Zum Liederabend am 8. Februar 1965 in London
The Times, London, 10. Februar 1965
An Evening of Brahms by Two Masters of the Art of Lieder
From Our Music Critic
A major song-cycle, material for a whole programme, by a major composer is irresistible to a venturesome singer, even if it is not a popular masterpiece. Mr. Dietrich Fischer-Dieskau does not by now need to fear that his recital audience may desert him; he and Mr. Gerald Moore faced a comfortably filled Festival Hall on Monday when their programme was devoted to Brahms’s 15 Romances from Tieck’s Die schöne Magelone.
They are unusually extended songs, rich in their expressive demands on both partners, and abounding in musical invention characteristic of the heavyweight experimenting Brahms in the period that reached its climax, a little later, in the first symphony. Their length is a hazard to the average vocal recitalist, but not to these peers of the realm of Lieder, who revelled in the appeal to all their artistic resources. The tenth song, "Verzweiflung", is a whirlpool of notes for the pianist, but Mr. Moore plunged boldly in and brought back, like Schiller’s diver, the glorious prize – the musical content – intact, though like the same champion he had to swim to do so. Brahms’s vocal compass is extensive, and some of Mr. Fischer-Dieskau’s low tones sounded fuzzy, but he made sure that lucid enunciation gave them substance.
In the more familiar songs, "Ruhe, Süssliebchen", "Wie froh und frisch" and the glorious finale "Treue Liebe dauert lange", their partnership was superbly satisfying; but we also remember with special delight the hard, incisive colouring and rockfirm rhythm that they brought to the first song, "Keinen hat es noch gereut", and Mr. Moore’s sensitively shaped phrases in the hero’s farewell to his lute – does the piano accompaniment here not look forward to that in the Adagio of the second piano concerto?
The shortcoming of the Magelone cycle is that the songs do not tell the whole story: the narrative in fact is what is missing. The programme-book filled in some of the gaps but much too briefly and spasmodically. Ideally we would have liked either the singer or the pianist to have interspersed the songs with a résumé of Tieck’s verse-novel (Mr. Fischer-Dieskau did this in a German recording a few years ago). Perhaps this would be an idea for one of our festivals.
Generously the partners added four more Brahms songs to the evening’s fare. It was more than the pleasure of familiarity that made their realizations of "Feldeinsamkeit" and "Wie bist du, meine Königin" (above all, the last verse) the most profoundly moving of the evening. They are more concentrated and also much greater songs.
The Guardian, 10. Februar 1965
Fischer-Dieskau Recital at the Royal Festival Hall
As a splendid bonus to his Covent Garden appearances in "Arabella" Dietrich Fischer-Dieskau, on Monday, gave a recital at the Royal Festival Hall – a rarely heard cycle by Brahms, "Die schöne Magelone." He almost persuaded us that here was a cycle to place beside the greatest of Schumann and Schubert, though the very fact that a mere fifteen songs took a whole evening (compared with, say, the sixteen of Schumann’s comparatively brief "Dichterliebe") is evidence enough of Brahms’s pursuit of length even in this most intimate of forms.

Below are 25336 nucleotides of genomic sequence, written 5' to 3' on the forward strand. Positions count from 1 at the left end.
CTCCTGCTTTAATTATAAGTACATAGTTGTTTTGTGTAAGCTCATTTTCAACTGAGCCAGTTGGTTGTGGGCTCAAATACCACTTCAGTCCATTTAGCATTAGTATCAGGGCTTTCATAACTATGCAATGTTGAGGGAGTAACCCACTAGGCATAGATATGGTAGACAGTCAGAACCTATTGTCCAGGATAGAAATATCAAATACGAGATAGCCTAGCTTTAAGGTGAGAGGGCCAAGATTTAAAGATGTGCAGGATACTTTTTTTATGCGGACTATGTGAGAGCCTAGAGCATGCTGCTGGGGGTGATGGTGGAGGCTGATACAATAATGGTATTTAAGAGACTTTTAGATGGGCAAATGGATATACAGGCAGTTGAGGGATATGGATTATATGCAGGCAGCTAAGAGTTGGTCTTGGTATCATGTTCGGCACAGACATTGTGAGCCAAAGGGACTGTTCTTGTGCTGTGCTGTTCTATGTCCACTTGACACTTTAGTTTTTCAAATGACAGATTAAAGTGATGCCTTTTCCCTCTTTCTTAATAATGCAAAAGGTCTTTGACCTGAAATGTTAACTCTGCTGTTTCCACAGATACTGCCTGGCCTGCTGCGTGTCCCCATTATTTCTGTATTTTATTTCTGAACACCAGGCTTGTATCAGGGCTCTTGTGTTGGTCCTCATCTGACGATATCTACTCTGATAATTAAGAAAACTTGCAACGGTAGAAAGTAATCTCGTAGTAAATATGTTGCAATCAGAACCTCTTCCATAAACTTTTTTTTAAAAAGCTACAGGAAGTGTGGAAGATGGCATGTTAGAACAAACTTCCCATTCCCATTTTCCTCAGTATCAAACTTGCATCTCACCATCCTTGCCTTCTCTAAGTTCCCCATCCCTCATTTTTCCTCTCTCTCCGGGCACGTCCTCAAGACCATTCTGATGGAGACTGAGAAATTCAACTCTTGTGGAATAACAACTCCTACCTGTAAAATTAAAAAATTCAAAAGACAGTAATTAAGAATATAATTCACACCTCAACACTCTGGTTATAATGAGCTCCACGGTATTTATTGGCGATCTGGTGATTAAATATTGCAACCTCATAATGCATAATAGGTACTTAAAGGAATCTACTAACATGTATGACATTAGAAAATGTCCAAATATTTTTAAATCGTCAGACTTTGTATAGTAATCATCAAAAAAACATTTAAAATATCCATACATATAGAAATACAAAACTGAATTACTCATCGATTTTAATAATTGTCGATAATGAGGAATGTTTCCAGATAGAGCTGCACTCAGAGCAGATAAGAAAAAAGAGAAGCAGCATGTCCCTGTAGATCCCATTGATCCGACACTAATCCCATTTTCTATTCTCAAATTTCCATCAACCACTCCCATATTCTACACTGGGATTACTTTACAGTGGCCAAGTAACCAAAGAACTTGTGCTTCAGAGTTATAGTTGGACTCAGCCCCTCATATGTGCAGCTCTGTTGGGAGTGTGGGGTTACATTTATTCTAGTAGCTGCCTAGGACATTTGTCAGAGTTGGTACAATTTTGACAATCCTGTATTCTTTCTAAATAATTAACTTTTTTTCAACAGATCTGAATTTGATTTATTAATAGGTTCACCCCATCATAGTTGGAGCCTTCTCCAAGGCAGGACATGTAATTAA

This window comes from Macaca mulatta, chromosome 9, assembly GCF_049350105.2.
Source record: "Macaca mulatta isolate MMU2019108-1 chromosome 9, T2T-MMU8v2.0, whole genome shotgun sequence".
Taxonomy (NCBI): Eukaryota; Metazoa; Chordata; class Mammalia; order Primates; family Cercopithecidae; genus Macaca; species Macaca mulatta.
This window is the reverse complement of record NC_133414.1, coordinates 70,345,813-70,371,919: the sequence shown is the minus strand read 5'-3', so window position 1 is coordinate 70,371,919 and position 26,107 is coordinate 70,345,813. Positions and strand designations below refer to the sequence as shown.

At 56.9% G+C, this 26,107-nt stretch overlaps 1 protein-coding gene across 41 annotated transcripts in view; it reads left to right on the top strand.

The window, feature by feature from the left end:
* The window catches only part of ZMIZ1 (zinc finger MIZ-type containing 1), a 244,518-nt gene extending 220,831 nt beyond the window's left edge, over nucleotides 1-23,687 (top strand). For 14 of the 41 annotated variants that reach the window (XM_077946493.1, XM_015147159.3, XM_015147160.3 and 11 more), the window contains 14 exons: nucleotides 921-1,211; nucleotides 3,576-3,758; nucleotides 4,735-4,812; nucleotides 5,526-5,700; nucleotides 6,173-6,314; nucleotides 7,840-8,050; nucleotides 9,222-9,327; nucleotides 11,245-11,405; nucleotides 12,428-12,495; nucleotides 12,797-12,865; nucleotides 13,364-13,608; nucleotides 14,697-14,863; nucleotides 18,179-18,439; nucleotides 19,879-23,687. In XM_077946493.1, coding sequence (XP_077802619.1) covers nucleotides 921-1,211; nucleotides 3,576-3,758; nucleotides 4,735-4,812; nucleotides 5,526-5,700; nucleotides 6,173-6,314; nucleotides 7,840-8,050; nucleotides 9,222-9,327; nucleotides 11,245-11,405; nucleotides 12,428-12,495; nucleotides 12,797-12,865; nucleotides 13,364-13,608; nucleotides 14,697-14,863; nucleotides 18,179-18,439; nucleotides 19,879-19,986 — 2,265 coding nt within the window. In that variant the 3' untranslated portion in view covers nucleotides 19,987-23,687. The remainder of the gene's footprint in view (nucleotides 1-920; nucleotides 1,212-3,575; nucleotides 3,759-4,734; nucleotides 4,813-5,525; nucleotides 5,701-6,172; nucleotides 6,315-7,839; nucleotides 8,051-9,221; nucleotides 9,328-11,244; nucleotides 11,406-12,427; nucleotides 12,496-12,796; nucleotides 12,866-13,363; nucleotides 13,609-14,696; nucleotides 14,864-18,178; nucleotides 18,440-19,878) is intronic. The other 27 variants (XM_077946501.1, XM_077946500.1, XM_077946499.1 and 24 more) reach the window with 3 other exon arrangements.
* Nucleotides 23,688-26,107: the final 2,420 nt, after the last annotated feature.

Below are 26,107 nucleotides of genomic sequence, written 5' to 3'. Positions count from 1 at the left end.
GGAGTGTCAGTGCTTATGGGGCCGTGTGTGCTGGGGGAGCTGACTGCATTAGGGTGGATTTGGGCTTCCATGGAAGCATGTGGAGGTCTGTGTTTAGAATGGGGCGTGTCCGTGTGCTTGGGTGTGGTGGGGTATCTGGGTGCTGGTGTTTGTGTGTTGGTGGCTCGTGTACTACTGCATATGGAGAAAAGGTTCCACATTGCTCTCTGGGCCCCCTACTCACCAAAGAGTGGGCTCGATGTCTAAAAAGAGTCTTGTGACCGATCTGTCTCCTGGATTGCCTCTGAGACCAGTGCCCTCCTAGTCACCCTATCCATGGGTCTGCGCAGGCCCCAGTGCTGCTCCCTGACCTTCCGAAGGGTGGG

The original inspiration was a set of poems by Ludwig Tieck, written to accompany a highly improbable romance based on a 14th century French original full of jousting Knights, ravens that steal rings from heroine’s fingers and Moors who capture heroes as slaves. Not the sort of thing at all one would have expected the heavyweight Brahms to fall for, unsentimental bachelor as he was.
But even Fischer-Dieskau had one inescapable disadvantage. His is a baritone voice, and Brahms originally wrote the songs for high voice. It is not so much that the voice part itself suffers from transposition, but that Brahms’s already heavy piano part becomes really growly even in the hands of Gerald Moore. Only in a song like "Ruhe, Süssliebchen" where the stylised bare seventh chords in syncopation might almost be by Britten, did the accompaniment really sound happy at this pitch on the keyboard.
As for the singer’s vocal health, one can report with enthusiasm. His breath control is so miraculous it continually takes one’s own breath ("Feldeinsamkeit" as an encore was specially wonderful) and he has now given up his old tendency to force his fortissimos into a grating sound. Only occasionally does an ugly stur disfigure the vocal line, and when so much is so beautiful one can readily forgive that.
Zeitung und Datum unbekannt
Brahms-Lieder in London
Begeisterte Kritiken haben Londoner Zeitungen einem Liederabend gewidmet, den der deutsche Bariton Dietrich Fischer-Dieskau in der Londoner "Festival-Hall" gegeben hat. Fischer-Dieskau benutzte für seine Darbietung einen der spielfreien Abende in der Aufführungsserie "Arabella" von Richard Strauss, in der der Sänger gegenwärtig sehr erfolgreich vor den Londoner Opernliebhabern debütiert. Für seinen Liederabend hatte er 15 Lieder aus dem Liederzyklus "Die schöne Magelone" von Brahms ausgewählt.